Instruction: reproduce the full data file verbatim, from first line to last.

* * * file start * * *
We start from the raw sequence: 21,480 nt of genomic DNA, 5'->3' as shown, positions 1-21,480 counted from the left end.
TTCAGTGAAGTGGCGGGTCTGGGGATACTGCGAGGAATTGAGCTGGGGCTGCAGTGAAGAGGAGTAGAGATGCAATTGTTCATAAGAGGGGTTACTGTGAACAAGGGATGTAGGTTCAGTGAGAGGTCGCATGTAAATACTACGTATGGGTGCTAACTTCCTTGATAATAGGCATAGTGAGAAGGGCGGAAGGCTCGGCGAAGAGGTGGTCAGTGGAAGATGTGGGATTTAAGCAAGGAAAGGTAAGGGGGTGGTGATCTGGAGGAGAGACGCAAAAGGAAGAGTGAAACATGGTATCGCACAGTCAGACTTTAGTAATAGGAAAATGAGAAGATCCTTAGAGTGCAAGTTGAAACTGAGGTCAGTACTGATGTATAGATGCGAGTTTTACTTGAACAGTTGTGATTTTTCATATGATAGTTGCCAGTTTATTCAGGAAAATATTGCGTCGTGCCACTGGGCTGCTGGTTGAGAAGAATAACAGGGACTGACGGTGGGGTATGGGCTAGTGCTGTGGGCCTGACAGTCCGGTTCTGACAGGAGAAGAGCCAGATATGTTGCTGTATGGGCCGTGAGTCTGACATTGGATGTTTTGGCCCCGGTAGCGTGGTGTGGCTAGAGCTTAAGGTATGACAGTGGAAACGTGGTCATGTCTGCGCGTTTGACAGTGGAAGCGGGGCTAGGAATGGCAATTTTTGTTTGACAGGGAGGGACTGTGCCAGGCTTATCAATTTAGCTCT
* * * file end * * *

We start from the raw sequence: 21,480 nt of genomic DNA, 5'->3' as shown, positions 1-21,480 counted from the left end.
TTCAGTGAAGTGGCGGGTCTGGGGATACTGCGAGGAATTGAGCTGGGGCTGCAGTGAAGAGGAGTAGAGATGCAATTGTTCATAAGAGGGGTTACTGTGAACAAGGGATGTAGGTTCAGTGAGAGGTCGCATGTAAATACTACGTATGGGTGCTAACTTCCTTGATAATAGGCATAGTGAGAAGGGCGGAAGGCTCGGCGAAGAGGTGGTCAGTGGAAGATGTGGGATTTAAGCAAGGAAAGGTAAGGGGGTGGTGATCTGGAGGAGAGACGCAAAAGGAAGAGTGAAACATGGTATCGCACAGTCAGACTTTAGTAATAGGAAAATGAGAAGATCCTTAGAGTGCAAGTTGAAACTGAGGTCAGTACTGATGTATAGATGCGAGTTTTACTTGAACAGTTGTGATTTTTCATATGATAGTTGCCAGTTTATTCAGGAAAATATTGCGTCGTGCCACTGGGCTGCTGGTTGAGAAGAATAACAGGGACTGACGGTGGGGTATGGGCTAGTGCTGTGGGCCTGACAGTCCGGTTCTGACAGGAGAAGAGCCAGATATGTTGCTGTATGGGCCGTGAGTCTGACATTGGATGTTTTGGCCCCGGTAGCGTGGTGTGGCTAGAGCTTAAGGTATGACAGTGGAAACGTGGTCATGTCTGCGCGTTTGACAGTGGAAGCGGGGCTAGGAATGGCAATTTTTGTTTGACAGGGAGGGACTGTGCCAGGCTTATCAATTTAGCTCT